Just as many fail to have blessed assurance because they have stopped seeking it by faith, many come short of victory in their Christian lives because they are seeking it through the efforts of their flesh. As we have seen, discipleship is about works, and it will be our works that will be rewarded if we succeed at discipleship, but nobody ever succeeds at Christian discipleship until they learn to live by faith.

Perhaps the strongest passage about the cost of discipleship is Luke 14:25-35. In it we find the Lord Jesus calling upon would-be disciples to count the cost (verse 28) before committing. There are several other strong statements made in the New Testament by the Lord Jesus about being His disciple, and it would be good for us to be familiar with them, too.

He that loveth father or mother more than me is not worthy of me: and he that loveth son or daughter more than me is not worthy of me. And he that taketh not his cross, and followeth after me, is not worthy of me. He that findeth his life shall lose it: and he that loseth his life for my sake shall find it.”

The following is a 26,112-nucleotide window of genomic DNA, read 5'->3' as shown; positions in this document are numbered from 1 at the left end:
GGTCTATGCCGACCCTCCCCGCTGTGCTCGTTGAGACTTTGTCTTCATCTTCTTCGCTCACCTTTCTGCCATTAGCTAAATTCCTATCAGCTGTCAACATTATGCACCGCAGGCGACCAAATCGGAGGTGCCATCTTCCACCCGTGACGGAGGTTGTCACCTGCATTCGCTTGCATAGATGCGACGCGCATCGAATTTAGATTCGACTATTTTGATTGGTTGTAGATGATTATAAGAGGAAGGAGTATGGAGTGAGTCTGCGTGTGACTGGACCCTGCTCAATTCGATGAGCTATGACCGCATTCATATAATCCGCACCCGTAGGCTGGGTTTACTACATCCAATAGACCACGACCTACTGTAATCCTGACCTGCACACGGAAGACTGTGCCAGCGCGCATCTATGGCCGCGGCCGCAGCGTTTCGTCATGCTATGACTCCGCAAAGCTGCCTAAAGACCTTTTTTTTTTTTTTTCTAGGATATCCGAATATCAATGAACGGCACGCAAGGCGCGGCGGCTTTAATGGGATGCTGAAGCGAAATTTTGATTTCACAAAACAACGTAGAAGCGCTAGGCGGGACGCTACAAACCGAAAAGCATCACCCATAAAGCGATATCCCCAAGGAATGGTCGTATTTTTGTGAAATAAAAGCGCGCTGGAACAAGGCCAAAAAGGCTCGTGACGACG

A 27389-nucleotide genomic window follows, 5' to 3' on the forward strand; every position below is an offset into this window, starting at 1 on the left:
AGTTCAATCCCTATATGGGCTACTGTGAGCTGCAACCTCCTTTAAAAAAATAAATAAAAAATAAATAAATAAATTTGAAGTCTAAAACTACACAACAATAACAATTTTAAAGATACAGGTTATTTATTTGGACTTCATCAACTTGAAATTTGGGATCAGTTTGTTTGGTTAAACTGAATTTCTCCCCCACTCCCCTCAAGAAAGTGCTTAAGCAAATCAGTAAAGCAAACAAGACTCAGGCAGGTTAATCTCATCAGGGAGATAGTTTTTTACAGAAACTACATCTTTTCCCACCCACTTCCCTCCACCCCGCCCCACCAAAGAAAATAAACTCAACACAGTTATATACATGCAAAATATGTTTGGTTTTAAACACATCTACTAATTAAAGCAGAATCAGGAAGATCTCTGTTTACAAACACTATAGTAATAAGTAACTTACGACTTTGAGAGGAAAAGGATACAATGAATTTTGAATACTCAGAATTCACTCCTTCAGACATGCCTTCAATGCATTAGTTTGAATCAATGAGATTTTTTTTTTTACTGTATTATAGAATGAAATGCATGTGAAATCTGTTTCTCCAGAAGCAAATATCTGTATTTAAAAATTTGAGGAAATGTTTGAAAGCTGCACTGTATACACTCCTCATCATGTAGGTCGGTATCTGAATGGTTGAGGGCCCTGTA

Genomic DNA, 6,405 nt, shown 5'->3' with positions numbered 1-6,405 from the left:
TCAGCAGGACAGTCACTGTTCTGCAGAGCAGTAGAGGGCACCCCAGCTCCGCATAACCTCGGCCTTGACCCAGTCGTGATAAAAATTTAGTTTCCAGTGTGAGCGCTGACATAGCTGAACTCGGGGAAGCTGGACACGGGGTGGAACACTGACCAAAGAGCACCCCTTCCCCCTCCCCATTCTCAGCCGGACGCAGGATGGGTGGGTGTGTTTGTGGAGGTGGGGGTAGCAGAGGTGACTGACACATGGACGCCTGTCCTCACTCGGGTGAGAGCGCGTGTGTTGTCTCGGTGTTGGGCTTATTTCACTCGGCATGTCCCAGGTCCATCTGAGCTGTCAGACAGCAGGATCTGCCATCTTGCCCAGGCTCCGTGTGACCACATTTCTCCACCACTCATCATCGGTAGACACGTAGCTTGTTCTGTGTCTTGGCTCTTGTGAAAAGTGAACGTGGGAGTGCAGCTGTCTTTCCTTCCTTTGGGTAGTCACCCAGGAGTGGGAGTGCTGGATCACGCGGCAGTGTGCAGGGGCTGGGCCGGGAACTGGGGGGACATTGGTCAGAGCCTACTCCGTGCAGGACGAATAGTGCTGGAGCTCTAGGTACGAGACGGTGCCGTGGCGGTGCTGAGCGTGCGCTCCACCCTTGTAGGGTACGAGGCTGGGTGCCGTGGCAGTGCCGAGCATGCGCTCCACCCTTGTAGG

(Matthew 10:37-39)

Whosoever will come after me, let him deny himself, and take up his cross, and follow me. For whosoever will save his life shall lose it; but whosoever shall lose his life for my sake and the gospel’s, the same shall save it.”

(Mark 8:34-35; see also Matthew 16:24-25 and Luke 9:23-24)

Some of the same ideas are taught in Luke 14, and the language there is possibly even stronger.

If any man come to me, and hate not his father, and mother, and wife, and children, and brethren, and sisters, yea, and his own life also, he cannot be my disciple. And whosoever doth not bear his cross, and come after me, cannot be my disciple.”

(verses 26 and 27)

Whosoever he be of you that forsaketh not all that he hath, cannot be my disciple.”

(verse 33)